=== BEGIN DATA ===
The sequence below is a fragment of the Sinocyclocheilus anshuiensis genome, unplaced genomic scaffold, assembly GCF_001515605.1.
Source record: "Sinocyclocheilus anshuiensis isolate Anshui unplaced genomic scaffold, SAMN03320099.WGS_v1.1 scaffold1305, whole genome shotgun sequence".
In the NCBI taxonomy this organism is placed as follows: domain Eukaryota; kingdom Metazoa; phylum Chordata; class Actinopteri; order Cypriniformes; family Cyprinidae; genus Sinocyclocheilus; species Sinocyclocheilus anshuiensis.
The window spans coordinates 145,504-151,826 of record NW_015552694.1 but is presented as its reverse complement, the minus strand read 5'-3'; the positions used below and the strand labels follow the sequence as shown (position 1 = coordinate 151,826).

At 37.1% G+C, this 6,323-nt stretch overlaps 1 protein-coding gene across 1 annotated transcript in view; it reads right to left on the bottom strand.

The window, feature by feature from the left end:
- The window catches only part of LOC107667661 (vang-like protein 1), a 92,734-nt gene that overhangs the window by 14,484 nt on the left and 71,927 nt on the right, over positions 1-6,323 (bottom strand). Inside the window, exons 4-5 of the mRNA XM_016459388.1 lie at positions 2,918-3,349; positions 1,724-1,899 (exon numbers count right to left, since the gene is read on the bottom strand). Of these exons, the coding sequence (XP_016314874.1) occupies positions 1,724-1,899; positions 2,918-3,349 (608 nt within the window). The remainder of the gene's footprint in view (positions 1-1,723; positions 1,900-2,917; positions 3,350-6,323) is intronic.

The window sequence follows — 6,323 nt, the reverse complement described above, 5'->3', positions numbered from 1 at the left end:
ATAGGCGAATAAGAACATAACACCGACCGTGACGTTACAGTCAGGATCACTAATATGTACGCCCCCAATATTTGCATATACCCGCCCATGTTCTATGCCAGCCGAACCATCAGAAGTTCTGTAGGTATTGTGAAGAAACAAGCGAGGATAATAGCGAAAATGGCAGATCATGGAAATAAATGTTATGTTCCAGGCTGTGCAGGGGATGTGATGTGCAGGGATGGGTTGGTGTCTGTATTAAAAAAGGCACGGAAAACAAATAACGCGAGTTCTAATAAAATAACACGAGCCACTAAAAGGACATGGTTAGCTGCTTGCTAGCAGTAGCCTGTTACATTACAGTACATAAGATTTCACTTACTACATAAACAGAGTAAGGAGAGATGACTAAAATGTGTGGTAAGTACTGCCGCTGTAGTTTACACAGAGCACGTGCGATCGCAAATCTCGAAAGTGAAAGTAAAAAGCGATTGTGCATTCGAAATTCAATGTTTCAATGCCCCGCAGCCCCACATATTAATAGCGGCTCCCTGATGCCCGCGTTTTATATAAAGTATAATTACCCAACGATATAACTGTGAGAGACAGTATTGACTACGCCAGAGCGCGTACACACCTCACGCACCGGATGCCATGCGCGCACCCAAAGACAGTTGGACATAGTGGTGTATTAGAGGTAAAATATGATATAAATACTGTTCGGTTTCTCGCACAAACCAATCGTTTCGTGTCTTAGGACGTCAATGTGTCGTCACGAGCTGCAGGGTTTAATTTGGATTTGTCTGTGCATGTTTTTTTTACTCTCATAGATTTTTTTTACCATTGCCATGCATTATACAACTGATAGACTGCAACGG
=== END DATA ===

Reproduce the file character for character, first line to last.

The sequence below is a fragment of the Sinocyclocheilus anshuiensis genome, unplaced genomic scaffold, assembly GCF_001515605.1.
Source record: "Sinocyclocheilus anshuiensis isolate Anshui unplaced genomic scaffold, SAMN03320099.WGS_v1.1 scaffold1305, whole genome shotgun sequence".
In the NCBI taxonomy this organism is placed as follows: domain Eukaryota; kingdom Metazoa; phylum Chordata; class Actinopteri; order Cypriniformes; family Cyprinidae; genus Sinocyclocheilus; species Sinocyclocheilus anshuiensis.
The window spans coordinates 145,504-151,826 of record NW_015552694.1 but is presented as its reverse complement, the minus strand read 5'-3'; the positions used below and the strand labels follow the sequence as shown (position 1 = coordinate 151,826).

At 37.1% G+C, this 6,323-nt stretch overlaps 1 protein-coding gene across 1 annotated transcript in view; it reads right to left on the bottom strand.

The window, feature by feature from the left end:
- The window catches only part of LOC107667661 (vang-like protein 1), a 92,734-nt gene that overhangs the window by 14,484 nt on the left and 71,927 nt on the right, over positions 1-6,323 (bottom strand). Inside the window, exons 4-5 of the mRNA XM_016459388.1 lie at positions 2,918-3,349; positions 1,724-1,899 (exon numbers count right to left, since the gene is read on the bottom strand). Of these exons, the coding sequence (XP_016314874.1) occupies positions 1,724-1,899; positions 2,918-3,349 (608 nt within the window). The remainder of the gene's footprint in view (positions 1-1,723; positions 1,900-2,917; positions 3,350-6,323) is intronic.

The window sequence follows — 6,323 nt, the reverse complement described above, 5'->3', positions numbered from 1 at the left end:
ATAGGCGAATAAGAACATAACACCGACCGTGACGTTACAGTCAGGATCACTAATATGTACGCCCCCAATATTTGCATATACCCGCCCATGTTCTATGCCAGCCGAACCATCAGAAGTTCTGTAGGTATTGTGAAGAAACAAGCGAGGATAATAGCGAAAATGGCAGATCATGGAAATAAATGTTATGTTCCAGGCTGTGCAGGGGATGTGATGTGCAGGGATGGGTTGGTGTCTGTATTAAAAAAGGCACGGAAAACAAATAACGCGAGTTCTAATAAAATAACACGAGCCACTAAAAGGACATGGTTAGCTGCTTGCTAGCAGTAGCCTGTTACATTACAGTACATAAGATTTCACTTACTACATAAACAGAGTAAGGAGAGATGACTAAAATGTGTGGTAAGTACTGCCGCTGTAGTTTACACAGAGCACGTGCGATCGCAAATCTCGAAAGTGAAAGTAAAAAGCGATTGTGCATTCGAAATTCAATGTTTCAATGCCCCGCAGCCCCACATATTAATAGCGGCTCCCTGATGCCCGCGTTTTATATAAAGTATAATTACCCAACGATATAACTGTGAGAGACAGTATTGACTACGCCAGAGCGCGTACACACCTCACGCACCGGATGCCATGCGCGCACCCAAAGACAGTTGGACATAGTGGTGTATTAGAGGTAAAATATGATATAAATACTGTTCGGTTTCTCGCACAAACCAATCGTTTCGTGTCTTAGGACGTCAATGTGTCGTCACGAGCTGCAGGGTTTAATTTGGATTTGTCTGTGCATGTTTTTTTTACTCTCATAGATTTTTTTTACCATTGCCATGCATTATACAACTGATAGACTGCAACGG